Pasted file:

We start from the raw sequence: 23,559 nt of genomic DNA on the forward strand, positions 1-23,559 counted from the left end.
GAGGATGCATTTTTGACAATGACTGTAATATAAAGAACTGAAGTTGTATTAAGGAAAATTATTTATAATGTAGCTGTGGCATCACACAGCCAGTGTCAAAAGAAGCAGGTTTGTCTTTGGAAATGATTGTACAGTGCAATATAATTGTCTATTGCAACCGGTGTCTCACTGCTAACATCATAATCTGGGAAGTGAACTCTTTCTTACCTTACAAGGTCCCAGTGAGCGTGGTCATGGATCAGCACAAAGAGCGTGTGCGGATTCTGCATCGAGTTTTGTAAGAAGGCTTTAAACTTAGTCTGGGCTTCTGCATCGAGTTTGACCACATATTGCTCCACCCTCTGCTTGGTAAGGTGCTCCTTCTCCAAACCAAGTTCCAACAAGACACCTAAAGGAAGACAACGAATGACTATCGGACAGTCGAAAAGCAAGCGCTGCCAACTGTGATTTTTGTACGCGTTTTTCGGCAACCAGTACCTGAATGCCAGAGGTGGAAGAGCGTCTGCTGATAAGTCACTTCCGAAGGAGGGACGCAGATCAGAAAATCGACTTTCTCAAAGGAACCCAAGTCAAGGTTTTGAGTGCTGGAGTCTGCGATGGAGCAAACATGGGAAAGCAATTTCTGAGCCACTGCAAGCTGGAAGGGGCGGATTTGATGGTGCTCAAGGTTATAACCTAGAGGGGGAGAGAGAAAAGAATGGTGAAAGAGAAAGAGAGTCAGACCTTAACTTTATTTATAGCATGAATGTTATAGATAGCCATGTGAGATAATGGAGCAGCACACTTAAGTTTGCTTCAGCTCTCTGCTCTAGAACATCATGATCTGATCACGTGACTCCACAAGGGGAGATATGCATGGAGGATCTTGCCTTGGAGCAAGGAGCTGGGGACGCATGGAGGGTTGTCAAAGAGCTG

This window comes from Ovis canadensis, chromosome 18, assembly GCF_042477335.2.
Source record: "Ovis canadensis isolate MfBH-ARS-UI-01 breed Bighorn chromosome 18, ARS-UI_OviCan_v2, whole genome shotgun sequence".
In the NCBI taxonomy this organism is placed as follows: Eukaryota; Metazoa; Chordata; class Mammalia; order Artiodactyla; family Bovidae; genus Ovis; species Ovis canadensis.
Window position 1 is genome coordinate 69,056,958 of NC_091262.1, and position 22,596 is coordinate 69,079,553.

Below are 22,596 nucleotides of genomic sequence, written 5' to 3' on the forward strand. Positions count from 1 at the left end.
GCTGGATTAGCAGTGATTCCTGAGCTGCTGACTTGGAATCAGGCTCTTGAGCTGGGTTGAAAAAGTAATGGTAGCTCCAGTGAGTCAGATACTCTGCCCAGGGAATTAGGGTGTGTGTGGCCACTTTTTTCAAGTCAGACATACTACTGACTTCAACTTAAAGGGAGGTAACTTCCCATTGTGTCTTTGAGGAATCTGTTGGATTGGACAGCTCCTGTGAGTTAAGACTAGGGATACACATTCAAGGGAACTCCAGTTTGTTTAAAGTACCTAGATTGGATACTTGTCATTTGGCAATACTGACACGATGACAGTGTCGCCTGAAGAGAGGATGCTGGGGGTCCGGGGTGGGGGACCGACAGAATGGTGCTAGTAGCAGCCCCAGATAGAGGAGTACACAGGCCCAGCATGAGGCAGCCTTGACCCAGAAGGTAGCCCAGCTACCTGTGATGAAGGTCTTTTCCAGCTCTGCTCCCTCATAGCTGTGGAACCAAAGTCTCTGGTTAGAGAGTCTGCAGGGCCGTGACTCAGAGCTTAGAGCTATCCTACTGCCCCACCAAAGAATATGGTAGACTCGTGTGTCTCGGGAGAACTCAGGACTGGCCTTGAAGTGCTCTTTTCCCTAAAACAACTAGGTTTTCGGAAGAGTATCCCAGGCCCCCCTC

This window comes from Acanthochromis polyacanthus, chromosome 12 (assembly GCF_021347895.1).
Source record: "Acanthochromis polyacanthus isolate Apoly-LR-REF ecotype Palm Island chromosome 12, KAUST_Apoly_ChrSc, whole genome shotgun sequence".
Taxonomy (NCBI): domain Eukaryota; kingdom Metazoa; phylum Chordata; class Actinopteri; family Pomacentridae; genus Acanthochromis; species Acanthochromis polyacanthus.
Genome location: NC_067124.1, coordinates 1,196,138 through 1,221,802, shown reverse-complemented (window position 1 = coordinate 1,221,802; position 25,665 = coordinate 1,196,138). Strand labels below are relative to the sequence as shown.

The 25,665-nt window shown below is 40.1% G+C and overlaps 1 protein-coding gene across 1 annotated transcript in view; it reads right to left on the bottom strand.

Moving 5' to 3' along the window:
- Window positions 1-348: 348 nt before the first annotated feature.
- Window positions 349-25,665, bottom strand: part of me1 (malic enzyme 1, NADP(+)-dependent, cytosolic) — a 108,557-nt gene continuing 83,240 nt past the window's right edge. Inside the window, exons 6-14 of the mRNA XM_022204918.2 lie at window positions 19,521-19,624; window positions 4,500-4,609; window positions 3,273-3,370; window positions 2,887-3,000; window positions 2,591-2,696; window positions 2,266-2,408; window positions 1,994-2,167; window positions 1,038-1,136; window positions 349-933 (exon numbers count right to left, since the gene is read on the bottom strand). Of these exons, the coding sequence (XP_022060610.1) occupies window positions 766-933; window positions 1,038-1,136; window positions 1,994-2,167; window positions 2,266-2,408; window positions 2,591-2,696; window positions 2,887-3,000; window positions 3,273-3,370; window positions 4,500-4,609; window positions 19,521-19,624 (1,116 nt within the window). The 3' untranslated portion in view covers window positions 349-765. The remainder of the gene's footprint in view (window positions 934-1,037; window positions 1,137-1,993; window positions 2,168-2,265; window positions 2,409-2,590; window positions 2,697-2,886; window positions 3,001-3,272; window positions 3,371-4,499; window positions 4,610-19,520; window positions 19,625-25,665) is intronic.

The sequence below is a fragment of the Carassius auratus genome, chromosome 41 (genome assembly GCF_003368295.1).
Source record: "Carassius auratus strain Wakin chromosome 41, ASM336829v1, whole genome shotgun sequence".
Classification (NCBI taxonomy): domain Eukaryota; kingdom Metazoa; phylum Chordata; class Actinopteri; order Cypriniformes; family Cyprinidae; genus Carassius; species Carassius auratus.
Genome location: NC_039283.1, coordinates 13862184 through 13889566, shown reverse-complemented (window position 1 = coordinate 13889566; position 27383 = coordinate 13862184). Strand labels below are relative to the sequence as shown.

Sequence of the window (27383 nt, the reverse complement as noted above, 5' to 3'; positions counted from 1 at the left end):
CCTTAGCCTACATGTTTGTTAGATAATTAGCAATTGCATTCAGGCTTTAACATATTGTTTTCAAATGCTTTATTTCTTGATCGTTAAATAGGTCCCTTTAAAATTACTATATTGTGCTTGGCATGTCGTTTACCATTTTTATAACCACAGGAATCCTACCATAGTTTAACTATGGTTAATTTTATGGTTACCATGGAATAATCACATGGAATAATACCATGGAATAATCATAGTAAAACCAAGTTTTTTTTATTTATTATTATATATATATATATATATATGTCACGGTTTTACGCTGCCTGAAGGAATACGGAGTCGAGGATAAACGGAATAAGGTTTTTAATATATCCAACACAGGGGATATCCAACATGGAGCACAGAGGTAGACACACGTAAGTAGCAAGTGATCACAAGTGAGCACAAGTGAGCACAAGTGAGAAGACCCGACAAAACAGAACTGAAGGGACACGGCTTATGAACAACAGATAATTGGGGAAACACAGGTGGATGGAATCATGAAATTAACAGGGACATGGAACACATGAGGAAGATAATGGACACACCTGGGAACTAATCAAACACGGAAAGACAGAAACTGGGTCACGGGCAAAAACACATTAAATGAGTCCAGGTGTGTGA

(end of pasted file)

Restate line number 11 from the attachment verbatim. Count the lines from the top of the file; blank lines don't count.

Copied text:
Taxonomy (NCBI): domain Eukaryota; kingdom Metazoa; phylum Chordata; class Actinopteri; family Pomacentridae; genus Acanthochromis; species Acanthochromis polyacanthus.